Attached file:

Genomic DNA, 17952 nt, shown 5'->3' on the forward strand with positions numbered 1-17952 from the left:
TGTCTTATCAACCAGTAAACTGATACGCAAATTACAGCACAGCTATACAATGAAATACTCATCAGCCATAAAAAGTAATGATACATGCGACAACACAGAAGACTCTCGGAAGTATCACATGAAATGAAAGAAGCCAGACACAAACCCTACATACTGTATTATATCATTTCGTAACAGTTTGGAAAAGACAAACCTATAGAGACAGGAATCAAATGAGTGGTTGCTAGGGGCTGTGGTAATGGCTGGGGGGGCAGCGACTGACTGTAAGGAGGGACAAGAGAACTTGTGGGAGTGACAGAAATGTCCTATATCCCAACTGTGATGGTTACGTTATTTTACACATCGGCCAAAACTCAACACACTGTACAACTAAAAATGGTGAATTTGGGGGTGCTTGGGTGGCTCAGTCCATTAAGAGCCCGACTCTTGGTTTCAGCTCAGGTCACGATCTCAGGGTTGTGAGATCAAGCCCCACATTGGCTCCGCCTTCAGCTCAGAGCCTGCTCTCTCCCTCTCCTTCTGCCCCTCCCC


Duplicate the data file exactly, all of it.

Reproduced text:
Genomic DNA, 17952 nt, shown 5'->3' on the forward strand with positions numbered 1-17952 from the left:
TGTCTTATCAACCAGTAAACTGATACGCAAATTACAGCACAGCTATACAATGAAATACTCATCAGCCATAAAAAGTAATGATACATGCGACAACACAGAAGACTCTCGGAAGTATCACATGAAATGAAAGAAGCCAGACACAAACCCTACATACTGTATTATATCATTTCGTAACAGTTTGGAAAAGACAAACCTATAGAGACAGGAATCAAATGAGTGGTTGCTAGGGGCTGTGGTAATGGCTGGGGGGGCAGCGACTGACTGTAAGGAGGGACAAGAGAACTTGTGGGAGTGACAGAAATGTCCTATATCCCAACTGTGATGGTTACGTTATTTTACACATCGGCCAAAACTCAACACACTGTACAACTAAAAATGGTGAATTTGGGGGTGCTTGGGTGGCTCAGTCCATTAAGAGCCCGACTCTTGGTTTCAGCTCAGGTCACGATCTCAGGGTTGTGAGATCAAGCCCCACATTGGCTCCGCCTTCAGCTCAGAGCCTGCTCTCTCCCTCTCCTTCTGCCCCTCCCC